A system that would allow our nuclear submarines to keep in touch with headquarters without being exposed to prying Soviet eyes has been determinedly deep-sixed by President Carter because of a campaign pledge he made to Michigan voters four years ago.
It will shock the American public to learn what the Russians discovered long ago: Our submarine missile force could not now effectively communicate with the White House in a national emergency from the safety of the ocean's depths.
Like Hansel and Gretel leaving a trail of bread crumbs, a sub that needs to send or receive signals from Washington must use a wire antenna towed either on the surface of the ocean or attached to a buoy just below the surface. Either technique makes the sub a sitting duck for enemy ships or aircraft.
The best way a submarine can protect itself is to run silent and deep -- but at the cost of not knowing what is going on in the world and what the commander-in-chief wants to do. To keep in touch, it must now bob up to periscope depth.
What makes the situation truly shocking, though, is that the Navy found a way out of this dilemma 11 years ago. It is a system known as ELF -- for extremely low frequency. It originally called for 2,400 miles of antenna to be buried in northern Wisconsin and the Upper Peninsula of Michigan. The superantenna would beam messages to subs deep under water.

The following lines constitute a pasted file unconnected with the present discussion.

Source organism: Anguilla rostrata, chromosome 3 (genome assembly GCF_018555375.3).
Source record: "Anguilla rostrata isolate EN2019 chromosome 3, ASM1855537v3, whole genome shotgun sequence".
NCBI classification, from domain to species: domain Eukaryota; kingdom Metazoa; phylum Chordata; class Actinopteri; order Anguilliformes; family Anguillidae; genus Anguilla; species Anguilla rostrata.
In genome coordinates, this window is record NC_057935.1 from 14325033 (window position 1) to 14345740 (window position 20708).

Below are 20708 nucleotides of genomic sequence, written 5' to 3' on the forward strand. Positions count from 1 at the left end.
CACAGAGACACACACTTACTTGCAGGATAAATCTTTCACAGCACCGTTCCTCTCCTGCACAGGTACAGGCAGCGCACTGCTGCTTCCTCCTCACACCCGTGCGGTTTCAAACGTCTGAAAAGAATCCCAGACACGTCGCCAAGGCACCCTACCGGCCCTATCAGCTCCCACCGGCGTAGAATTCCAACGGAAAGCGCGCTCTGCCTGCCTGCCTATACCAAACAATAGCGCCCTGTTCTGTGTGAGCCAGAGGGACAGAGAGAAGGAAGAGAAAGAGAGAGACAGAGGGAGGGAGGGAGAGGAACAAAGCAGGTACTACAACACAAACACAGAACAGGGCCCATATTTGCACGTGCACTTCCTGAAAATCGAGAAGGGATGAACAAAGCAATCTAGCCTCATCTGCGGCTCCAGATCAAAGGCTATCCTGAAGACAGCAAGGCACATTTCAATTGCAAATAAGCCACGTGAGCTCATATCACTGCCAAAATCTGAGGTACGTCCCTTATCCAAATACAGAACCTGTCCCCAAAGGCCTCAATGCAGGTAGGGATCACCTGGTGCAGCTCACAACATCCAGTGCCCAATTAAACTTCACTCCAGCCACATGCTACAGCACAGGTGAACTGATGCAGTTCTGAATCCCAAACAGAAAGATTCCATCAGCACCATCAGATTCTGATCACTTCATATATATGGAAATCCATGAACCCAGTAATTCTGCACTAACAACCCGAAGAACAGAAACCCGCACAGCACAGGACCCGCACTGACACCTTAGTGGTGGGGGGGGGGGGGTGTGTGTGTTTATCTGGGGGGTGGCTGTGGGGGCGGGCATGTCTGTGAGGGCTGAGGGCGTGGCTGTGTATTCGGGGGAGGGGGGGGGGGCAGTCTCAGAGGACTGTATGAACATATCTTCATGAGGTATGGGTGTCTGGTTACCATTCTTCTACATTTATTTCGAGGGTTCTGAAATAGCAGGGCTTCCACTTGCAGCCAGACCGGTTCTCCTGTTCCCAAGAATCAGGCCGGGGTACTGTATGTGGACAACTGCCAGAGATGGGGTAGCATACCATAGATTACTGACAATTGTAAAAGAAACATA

Why wasn't ELF constructed? Fourteen secret and confidential White House, Pentagon and congressional documents, seen by my reporters Dale Van Atta and Gloria Danziger, trace ELF's scuttling to Oct. 25, 1976.
On that day, candidate Carter, wooing the votes of environmentalists and Michiganders worried about possible dangers in the underground antenna system, promised that ELF "will not be built in the Upper Peninsula of Michigan against the wishes of its citizens."
As president, Carter was persuaded -- briefly -- by his military experts that ELF was too vital to be put off. He asked Congress for $20 million in research and development funds. Military leaders, including Defense Secretary Harold Brown, were unanimous in their view that the need for ELF was both "real and urgent."
But Carter soon began to waffle. On Feb. 16, 1978, in a letter to Brown, the president said he had reservations about ELF, "primarily because of public opposition and the inevitable inconvenience to private landowners as well as its excessive cost." He conceded, however, that his staff could find no alternative to ELF if the nuclear submarine force was to be protected with "a resonable period of time." He recommended a scaled-down version.
Brown kept pushing. Carter kept stalling. One reason appears to have been timely prodding by Sen. Carl Levin (D-Mich.). On Jan. 10, 1979, he warned Carter that if he broke his promise on ELF it would "test the credibility of your administration."
Even more pointedly, Levin wrote the president last May 12 that approval of ELF "would focus the attention of the entire state and nation on [the] issue as a test of your credibility just before the general election."
Footnote: Both the Navy and the National Academy of Sciences conducted studies and concluded there was no cause for concern about environmental hazards.